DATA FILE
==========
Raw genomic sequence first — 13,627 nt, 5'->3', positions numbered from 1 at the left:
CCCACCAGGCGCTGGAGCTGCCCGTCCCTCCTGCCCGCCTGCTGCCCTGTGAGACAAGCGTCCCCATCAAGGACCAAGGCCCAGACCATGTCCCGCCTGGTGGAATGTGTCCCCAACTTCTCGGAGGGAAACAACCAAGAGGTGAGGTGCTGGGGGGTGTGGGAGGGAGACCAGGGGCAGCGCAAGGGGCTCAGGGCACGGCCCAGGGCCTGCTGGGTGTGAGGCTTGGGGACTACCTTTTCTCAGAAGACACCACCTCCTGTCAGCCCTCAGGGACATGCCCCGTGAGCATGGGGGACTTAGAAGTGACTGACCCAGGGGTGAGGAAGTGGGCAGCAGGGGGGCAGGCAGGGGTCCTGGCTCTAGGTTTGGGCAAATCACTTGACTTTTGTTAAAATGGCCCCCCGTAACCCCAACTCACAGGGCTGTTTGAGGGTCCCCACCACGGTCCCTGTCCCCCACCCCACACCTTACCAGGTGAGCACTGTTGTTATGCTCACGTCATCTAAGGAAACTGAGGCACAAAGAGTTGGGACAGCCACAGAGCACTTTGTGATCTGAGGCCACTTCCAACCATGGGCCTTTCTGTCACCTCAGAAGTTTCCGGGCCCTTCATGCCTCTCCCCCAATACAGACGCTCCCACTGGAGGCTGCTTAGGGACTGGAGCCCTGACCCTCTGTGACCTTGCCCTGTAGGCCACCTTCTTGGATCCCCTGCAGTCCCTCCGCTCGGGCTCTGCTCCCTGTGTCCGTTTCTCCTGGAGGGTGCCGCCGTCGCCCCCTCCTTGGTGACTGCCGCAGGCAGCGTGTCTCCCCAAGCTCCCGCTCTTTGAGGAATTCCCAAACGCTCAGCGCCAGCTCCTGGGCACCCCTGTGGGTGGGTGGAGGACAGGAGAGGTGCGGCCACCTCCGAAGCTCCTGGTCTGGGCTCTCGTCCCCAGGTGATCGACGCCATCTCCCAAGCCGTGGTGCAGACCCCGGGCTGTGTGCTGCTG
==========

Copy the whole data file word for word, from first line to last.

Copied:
Raw genomic sequence first — 13,627 nt, 5'->3', positions numbered from 1 at the left:
CCCACCAGGCGCTGGAGCTGCCCGTCCCTCCTGCCCGCCTGCTGCCCTGTGAGACAAGCGTCCCCATCAAGGACCAAGGCCCAGACCATGTCCCGCCTGGTGGAATGTGTCCCCAACTTCTCGGAGGGAAACAACCAAGAGGTGAGGTGCTGGGGGGTGTGGGAGGGAGACCAGGGGCAGCGCAAGGGGCTCAGGGCACGGCCCAGGGCCTGCTGGGTGTGAGGCTTGGGGACTACCTTTTCTCAGAAGACACCACCTCCTGTCAGCCCTCAGGGACATGCCCCGTGAGCATGGGGGACTTAGAAGTGACTGACCCAGGGGTGAGGAAGTGGGCAGCAGGGGGGCAGGCAGGGGTCCTGGCTCTAGGTTTGGGCAAATCACTTGACTTTTGTTAAAATGGCCCCCCGTAACCCCAACTCACAGGGCTGTTTGAGGGTCCCCACCACGGTCCCTGTCCCCCACCCCACACCTTACCAGGTGAGCACTGTTGTTATGCTCACGTCATCTAAGGAAACTGAGGCACAAAGAGTTGGGACAGCCACAGAGCACTTTGTGATCTGAGGCCACTTCCAACCATGGGCCTTTCTGTCACCTCAGAAGTTTCCGGGCCCTTCATGCCTCTCCCCCAATACAGACGCTCCCACTGGAGGCTGCTTAGGGACTGGAGCCCTGACCCTCTGTGACCTTGCCCTGTAGGCCACCTTCTTGGATCCCCTGCAGTCCCTCCGCTCGGGCTCTGCTCCCTGTGTCCGTTTCTCCTGGAGGGTGCCGCCGTCGCCCCCTCCTTGGTGACTGCCGCAGGCAGCGTGTCTCCCCAAGCTCCCGCTCTTTGAGGAATTCCCAAACGCTCAGCGCCAGCTCCTGGGCACCCCTGTGGGTGGGTGGAGGACAGGAGAGGTGCGGCCACCTCCGAAGCTCCTGGTCTGGGCTCTCGTCCCCAGGTGATCGACGCCATCTCCCAAGCCGTGGTGCAGACCCCGGGCTGTGTGCTGCTG